Married With Discrimination

Keith Bardwell, a justice of the peace in Louisiana for 34 years, doesn't believe he is racist.  He believes letting "them" use his bathroom and enter his house is evidence of that.  He has "piles" of black friends he says.  "I don't think I've mistreated anybody," he told the Associated Press this week.   "I treat them just like everyone else."   Except of course, that this "justice of the peace" has repeatedly defied the Constitution by refusing to issue marriage licenses to interracial couples.  "I just don't believe in mixing the races that way," says an unapologetic Bardwell.  "Its wrong."  Bardwell told a local paper that he was concerned for the children born of a mixed race relationship, and that he doesn't believe interracial marriages last.  

SMC students had an entirely different message for the veteran justice of peace this week.  "I think that's racist," says Min Kim, who has not decided on her major. 

"I think it's ridiculous and outrageous and I don't think a person like that deserves to have any sort of control over peoples lives," says Emily Melver, another SMC student who hasn't decided what to major in.  "They should take away his license."

Anthropology major Sally Khakshooy also agrees.  "In this day and age you have to be open-minded.  If they are not allowed to be married, he shouldn't be conducting marriages."

The Examiner reported this week that the couple who were refused a marriage license were told by Bardell that 99 percent of interracial marriages end up in divorce, and that the decision not to marry them would be in their best interest. Beth McKay, however, has a different take on the blatant racism and discrimination.

"It's so unfair because he's projecting to the community that this is something that's not acceptable, that it's inappropriate," Beth McKay told CNN's Anderson Cooper. "And in turn that makes people feel that it is, that it is inappropriate to date or to marry interracially."

The U.S. Supreme Court unanimously ruled on this issue some forty years ago.  "The freedom to marry, or not marry, a person of another race resides with the individual and cannot be infringed by the State," agreed the nine Supreme Court Justices of the landmark civil rights case in 1967.  "Loring and Virginia," as the case is known, is attributed with ending race-based legal restrictions on marriage.  Keith Bardwell, it seems, chose to take the law and civil liberties into his own hands, admitting to denying four interracial couples marriage certificates within the last two-and-a-half years.  Not surprisingly, many people are outraged that this could occur in 2009, and have called for the Bardwell's resignation.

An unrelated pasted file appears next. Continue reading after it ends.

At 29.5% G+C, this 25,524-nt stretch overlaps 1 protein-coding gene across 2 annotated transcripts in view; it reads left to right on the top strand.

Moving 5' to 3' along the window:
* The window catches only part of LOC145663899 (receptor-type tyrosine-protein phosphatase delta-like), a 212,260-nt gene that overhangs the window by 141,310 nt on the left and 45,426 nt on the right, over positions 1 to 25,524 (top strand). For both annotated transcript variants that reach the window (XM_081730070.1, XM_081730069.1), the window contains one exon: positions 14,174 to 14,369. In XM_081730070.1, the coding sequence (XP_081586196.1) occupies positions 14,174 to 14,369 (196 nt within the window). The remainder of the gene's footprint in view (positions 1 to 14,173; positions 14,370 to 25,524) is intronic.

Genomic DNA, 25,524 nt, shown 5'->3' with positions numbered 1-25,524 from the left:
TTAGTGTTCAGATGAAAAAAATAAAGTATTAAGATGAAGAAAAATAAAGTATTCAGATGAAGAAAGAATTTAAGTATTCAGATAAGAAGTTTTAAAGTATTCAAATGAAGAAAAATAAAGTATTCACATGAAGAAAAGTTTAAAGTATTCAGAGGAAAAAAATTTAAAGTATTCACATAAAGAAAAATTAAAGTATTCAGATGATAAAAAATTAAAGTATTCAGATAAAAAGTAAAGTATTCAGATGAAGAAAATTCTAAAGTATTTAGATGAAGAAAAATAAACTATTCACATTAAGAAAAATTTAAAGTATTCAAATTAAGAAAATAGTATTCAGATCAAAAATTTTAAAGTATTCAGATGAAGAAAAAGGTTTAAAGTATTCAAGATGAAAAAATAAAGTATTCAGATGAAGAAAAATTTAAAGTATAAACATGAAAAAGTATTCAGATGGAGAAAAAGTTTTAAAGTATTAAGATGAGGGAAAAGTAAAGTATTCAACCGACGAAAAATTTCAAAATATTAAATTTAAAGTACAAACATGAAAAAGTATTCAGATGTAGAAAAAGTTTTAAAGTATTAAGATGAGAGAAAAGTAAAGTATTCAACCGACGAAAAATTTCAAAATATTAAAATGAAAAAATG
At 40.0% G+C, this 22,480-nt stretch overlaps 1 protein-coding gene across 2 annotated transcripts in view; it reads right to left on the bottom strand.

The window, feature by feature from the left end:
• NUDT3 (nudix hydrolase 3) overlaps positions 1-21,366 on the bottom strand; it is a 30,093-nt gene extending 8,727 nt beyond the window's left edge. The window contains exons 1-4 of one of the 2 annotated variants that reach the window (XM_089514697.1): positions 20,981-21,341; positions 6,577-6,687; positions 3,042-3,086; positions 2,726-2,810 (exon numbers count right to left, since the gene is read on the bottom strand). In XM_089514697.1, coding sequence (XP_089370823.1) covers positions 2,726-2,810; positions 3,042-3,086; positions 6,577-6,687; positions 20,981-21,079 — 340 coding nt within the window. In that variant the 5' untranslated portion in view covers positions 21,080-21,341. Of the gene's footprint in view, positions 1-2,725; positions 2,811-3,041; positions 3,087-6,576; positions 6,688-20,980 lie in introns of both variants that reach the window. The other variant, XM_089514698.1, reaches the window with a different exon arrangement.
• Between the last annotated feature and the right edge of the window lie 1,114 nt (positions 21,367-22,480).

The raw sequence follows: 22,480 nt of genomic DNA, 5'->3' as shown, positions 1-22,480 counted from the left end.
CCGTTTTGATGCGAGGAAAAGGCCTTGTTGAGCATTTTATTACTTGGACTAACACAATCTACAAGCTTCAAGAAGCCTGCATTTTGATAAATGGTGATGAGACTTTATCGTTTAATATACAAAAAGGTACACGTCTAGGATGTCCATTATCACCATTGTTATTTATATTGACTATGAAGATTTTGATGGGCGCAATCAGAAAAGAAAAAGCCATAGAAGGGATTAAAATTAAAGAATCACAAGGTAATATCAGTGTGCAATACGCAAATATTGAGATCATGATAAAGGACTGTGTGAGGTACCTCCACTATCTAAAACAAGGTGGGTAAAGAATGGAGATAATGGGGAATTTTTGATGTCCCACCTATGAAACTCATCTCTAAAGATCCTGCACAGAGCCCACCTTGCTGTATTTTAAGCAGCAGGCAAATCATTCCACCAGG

"Marriages now in general don't work anyway," says SMC student Sonya Allahyar, an English major who hopes to transfer to Georgetown, and one day become a judge.   Though she is not a believer in the longevity of marriage, Allahyar does believe that everyone should be treated equally.  "They're adults [and it's their] civil rights. I mean, come on, it's love, if they really want it, they'll make it work."

A justice of the peace is defined by Merriam Webster's dictionary as "a local magistrate empowered chiefly to administer summary justice in minor cases, to commit for trial, to administer oaths and perform marriages."

MSNBC reported this week that interracial marriages account for more than seven percent of total marriages in the U.S.  

Louisiana Gov. Bobby Jindal sided with the slighted couple, joining the call for Bardwell to lose his justice of the peace license.  His removal may not be as simple as it sounds, however.  CNN reports that only a body of the Louisiana Supreme Court can remove a justice of the peace, and an investigation may take up to a year.  Even then, the justice of the peace has a right to defend the decision.

Meanwhile, the outspoken Bardwell says he has no regrets about his actions.  "It's kind of hard to apologize for something that you really and truly feel down in your heart you haven't done wrong."  Dig a little deeper, Justice.